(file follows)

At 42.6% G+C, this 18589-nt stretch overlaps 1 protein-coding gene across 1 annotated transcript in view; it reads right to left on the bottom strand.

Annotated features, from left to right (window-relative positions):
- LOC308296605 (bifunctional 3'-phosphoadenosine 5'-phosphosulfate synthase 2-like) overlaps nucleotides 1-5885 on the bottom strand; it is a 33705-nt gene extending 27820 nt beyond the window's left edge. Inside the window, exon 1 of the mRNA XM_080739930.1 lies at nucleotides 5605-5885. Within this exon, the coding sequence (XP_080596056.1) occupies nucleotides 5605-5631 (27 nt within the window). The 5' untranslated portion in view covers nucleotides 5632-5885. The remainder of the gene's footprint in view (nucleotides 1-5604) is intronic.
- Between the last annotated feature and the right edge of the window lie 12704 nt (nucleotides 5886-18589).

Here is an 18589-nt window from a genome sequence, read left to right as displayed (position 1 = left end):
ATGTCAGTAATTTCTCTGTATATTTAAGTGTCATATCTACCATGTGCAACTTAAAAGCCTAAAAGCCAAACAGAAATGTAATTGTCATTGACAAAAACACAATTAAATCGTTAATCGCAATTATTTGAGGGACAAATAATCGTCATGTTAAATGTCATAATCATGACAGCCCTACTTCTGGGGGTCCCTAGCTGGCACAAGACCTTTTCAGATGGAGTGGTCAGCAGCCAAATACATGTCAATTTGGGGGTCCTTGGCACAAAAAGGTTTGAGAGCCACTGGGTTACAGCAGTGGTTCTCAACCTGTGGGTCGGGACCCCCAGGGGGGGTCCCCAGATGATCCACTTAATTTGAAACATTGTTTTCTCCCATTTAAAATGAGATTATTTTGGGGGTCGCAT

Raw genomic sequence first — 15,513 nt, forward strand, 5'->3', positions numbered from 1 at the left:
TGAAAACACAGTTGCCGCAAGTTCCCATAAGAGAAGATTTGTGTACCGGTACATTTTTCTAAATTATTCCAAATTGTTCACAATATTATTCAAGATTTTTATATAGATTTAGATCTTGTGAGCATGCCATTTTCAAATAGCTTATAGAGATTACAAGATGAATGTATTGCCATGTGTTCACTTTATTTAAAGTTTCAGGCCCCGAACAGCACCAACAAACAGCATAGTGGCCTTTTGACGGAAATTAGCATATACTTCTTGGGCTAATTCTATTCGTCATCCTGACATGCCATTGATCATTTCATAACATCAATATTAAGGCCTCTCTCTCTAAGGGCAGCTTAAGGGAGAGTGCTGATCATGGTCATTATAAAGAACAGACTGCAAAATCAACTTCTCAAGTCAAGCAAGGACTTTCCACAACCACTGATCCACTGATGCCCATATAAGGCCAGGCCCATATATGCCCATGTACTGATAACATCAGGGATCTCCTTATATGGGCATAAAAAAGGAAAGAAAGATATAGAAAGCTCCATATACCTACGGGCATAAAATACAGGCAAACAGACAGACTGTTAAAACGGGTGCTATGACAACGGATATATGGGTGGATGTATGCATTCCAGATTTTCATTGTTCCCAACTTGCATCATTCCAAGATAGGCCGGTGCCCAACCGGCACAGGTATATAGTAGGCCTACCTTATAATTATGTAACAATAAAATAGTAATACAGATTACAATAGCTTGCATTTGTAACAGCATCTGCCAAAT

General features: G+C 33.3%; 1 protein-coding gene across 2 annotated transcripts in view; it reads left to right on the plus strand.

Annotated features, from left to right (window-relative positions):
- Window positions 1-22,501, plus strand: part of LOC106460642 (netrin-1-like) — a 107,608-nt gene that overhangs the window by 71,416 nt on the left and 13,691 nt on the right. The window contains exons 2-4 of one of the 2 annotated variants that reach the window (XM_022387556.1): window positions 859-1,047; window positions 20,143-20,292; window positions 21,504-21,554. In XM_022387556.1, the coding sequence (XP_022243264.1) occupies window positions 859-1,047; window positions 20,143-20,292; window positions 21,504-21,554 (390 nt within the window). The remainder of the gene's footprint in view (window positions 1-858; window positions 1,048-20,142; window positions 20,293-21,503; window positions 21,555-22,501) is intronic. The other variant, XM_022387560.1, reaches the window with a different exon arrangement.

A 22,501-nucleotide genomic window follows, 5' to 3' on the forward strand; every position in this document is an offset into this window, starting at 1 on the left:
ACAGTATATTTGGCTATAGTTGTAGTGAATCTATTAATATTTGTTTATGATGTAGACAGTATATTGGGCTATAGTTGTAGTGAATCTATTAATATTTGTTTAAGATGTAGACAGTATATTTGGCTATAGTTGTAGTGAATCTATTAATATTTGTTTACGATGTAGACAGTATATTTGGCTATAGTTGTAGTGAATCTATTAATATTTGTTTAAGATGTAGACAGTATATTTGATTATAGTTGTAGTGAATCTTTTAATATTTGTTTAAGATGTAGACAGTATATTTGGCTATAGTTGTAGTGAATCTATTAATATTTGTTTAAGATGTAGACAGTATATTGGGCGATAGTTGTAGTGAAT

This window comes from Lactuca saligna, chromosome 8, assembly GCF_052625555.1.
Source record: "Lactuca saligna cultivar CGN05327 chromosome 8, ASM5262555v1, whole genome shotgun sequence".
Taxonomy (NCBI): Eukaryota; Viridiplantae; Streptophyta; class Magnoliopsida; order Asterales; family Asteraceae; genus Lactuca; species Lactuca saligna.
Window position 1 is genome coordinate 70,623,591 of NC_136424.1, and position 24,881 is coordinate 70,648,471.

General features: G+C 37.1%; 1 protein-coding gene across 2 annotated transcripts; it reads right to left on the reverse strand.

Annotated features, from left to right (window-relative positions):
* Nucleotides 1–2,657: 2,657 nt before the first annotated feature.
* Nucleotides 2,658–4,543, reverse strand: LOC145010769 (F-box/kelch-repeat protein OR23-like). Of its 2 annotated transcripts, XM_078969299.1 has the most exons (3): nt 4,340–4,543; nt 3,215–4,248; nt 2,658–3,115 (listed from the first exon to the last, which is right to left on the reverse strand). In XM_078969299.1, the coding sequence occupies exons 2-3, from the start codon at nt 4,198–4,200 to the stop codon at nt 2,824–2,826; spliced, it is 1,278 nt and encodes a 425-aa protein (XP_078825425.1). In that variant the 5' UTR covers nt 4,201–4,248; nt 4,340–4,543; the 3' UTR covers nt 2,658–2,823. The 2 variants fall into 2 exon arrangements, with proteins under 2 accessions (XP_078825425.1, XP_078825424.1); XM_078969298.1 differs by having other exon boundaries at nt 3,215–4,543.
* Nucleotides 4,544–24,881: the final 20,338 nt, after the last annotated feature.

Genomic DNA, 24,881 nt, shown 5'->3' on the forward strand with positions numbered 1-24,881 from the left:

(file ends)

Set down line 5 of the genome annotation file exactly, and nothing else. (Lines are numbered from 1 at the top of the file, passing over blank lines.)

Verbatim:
Here is an 18589-nt window from a genome sequence, read left to right as displayed (position 1 = left end):